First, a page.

- “Old Bugs“
- Short story (3,010 words); probably written just prior to July 1919. First published in SR;rpt. MW In the year 1950 an old derelict, Old Bugs, haunts Sheehan’s Pool Room in Chicago. Although a drunkard, he exhibits traces of refinement and intelligence; no one can figure out why he carries an old picture of a lovely and elegant woman on his person at all times. One day a young man named Alfred Trever enters the place in order to “see life as it really is.” Trever is the son of Karl Trever, an attorney, and a woman who writes poetry under the name Eleanor Wing. Eleanor had once been married to a man named Alfred Galpin, a brilliant scholar but one imbued with “evil habits, dating from a first drink taken years before in woodland seclusion.” These habits had caused the termination of the marriage; Galpin had gained fleeting fame as an author but eventually dropped from sight. Meanwhile Old Bugs, listening to Alfred Trever tell of his background, suddenly leaps up and dashes the uplifted glass from Trever’s lips, shattering several bottles in the process. Old Bugs dies of overexertion, but Trever is sufficiently repulsed at the whole turn of events that his curiosity for liquor is permanently quenched. When the picture of the woman found on Old Bugs is passed around, Trever realizes that it is of his own mother: Old Bugs is the erstwhile Alfred Galpin. The story was written to dissuade Galpin—who wished to sample alcohol just prior to its being made illegal in July 1919—from engaging in such an activity. It is not nearly as ponderous as it sounds, and is in fact a little masterpiece of comic deflation and self-parody. The name Eleanor Wing is that of a girl in the Appleton High School Press Club; possibly Galpin was attracted to her. Galpin, in a brief introductory note to the first publication, states that at the end of the piece HPL had written: “Now will you be good?!”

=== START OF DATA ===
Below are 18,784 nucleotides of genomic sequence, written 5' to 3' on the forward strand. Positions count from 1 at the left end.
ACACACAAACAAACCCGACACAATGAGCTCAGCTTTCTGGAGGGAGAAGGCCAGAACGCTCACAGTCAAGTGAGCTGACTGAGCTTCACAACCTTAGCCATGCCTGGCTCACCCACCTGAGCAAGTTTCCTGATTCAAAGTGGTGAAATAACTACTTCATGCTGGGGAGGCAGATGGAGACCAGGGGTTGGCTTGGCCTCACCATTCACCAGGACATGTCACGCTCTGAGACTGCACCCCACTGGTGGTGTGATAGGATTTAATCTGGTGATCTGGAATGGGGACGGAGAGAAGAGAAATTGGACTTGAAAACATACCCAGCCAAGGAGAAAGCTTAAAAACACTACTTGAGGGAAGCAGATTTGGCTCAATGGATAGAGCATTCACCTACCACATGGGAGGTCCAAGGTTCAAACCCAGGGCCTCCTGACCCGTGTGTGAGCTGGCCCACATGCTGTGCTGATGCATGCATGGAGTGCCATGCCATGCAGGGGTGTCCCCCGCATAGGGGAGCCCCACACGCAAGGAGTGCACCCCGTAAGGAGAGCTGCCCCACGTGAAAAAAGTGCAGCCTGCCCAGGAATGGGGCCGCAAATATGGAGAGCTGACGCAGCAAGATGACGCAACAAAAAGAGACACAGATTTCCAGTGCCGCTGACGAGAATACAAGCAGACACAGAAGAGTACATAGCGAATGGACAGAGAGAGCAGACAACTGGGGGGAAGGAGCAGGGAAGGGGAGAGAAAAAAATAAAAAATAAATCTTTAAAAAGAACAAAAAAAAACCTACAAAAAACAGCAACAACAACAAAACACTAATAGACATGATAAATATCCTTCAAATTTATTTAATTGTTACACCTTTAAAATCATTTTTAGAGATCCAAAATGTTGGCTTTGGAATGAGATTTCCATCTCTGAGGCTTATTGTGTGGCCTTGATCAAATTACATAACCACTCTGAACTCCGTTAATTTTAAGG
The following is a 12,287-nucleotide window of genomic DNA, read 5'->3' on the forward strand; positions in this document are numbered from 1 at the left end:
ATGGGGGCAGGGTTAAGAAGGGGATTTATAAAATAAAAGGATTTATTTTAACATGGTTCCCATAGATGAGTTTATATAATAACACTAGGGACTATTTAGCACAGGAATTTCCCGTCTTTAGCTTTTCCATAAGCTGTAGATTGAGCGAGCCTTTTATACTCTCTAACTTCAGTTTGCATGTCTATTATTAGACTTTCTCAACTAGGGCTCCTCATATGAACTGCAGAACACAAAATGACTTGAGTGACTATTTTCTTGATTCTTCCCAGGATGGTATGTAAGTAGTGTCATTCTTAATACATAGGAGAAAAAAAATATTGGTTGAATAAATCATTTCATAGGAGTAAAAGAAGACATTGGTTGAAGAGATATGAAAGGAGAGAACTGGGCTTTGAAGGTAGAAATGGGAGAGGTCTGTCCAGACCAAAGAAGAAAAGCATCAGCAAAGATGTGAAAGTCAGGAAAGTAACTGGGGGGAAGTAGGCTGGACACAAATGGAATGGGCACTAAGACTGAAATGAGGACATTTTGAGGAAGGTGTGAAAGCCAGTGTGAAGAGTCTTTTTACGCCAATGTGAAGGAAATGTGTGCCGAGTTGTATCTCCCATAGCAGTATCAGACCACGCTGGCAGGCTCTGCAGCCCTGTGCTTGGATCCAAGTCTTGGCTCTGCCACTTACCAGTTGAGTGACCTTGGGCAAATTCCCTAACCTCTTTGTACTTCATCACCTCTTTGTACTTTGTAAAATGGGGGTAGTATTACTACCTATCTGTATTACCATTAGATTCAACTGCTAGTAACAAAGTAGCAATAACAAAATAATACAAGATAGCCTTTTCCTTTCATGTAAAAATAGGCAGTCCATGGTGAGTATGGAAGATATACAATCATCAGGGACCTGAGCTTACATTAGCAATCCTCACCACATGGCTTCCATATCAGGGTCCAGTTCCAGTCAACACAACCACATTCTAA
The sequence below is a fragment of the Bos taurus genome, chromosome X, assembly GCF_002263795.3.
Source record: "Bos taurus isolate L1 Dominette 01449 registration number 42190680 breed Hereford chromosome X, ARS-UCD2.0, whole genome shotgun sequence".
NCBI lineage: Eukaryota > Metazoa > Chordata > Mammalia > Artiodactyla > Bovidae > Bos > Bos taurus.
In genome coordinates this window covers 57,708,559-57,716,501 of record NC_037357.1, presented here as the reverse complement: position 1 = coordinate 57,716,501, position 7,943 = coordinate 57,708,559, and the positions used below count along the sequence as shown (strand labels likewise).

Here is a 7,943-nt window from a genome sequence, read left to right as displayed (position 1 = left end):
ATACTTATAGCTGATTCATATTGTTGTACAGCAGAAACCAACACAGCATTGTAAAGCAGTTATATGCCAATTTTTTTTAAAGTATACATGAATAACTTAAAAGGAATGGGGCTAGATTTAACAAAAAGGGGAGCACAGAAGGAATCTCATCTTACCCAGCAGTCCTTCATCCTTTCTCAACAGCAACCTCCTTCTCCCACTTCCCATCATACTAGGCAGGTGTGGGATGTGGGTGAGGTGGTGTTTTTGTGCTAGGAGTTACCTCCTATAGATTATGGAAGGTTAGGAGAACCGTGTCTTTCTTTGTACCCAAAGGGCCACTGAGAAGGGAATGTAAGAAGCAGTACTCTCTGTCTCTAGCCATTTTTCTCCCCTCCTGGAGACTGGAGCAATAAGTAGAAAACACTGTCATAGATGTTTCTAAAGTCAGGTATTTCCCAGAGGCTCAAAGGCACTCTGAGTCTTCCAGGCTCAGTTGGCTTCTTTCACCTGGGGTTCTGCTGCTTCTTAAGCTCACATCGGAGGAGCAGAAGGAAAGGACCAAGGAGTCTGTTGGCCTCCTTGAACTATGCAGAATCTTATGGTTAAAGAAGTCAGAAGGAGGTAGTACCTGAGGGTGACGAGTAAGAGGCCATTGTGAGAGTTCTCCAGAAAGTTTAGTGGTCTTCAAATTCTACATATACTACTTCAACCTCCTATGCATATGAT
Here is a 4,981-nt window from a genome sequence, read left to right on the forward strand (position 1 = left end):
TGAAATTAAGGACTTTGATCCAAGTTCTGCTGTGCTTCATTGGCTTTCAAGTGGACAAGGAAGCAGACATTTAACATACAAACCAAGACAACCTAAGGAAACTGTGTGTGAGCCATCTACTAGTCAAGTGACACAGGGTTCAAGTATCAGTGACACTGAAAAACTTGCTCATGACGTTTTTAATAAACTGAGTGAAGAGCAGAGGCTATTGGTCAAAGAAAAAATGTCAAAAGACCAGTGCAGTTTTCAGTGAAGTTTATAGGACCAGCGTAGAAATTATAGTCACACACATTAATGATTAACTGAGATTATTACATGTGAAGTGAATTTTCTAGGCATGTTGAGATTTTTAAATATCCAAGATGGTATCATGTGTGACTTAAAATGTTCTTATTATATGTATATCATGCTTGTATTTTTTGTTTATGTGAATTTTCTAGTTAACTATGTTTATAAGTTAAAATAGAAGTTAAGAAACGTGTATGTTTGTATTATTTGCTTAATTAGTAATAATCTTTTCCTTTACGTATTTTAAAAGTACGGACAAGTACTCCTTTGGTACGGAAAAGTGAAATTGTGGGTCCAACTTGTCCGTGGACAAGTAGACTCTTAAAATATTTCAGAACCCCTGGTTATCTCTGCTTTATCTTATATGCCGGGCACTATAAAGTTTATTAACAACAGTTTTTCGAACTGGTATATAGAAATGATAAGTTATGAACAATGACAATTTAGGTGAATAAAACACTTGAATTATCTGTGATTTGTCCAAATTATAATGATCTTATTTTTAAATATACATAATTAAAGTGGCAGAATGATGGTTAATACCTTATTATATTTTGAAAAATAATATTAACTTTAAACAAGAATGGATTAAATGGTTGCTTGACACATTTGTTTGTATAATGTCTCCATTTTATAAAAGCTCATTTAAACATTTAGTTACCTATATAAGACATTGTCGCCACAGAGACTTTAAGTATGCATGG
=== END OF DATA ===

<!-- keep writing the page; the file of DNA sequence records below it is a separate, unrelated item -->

An H.P.Lovecraft encyclopedia. S.T. Joshi, David E. Schultz.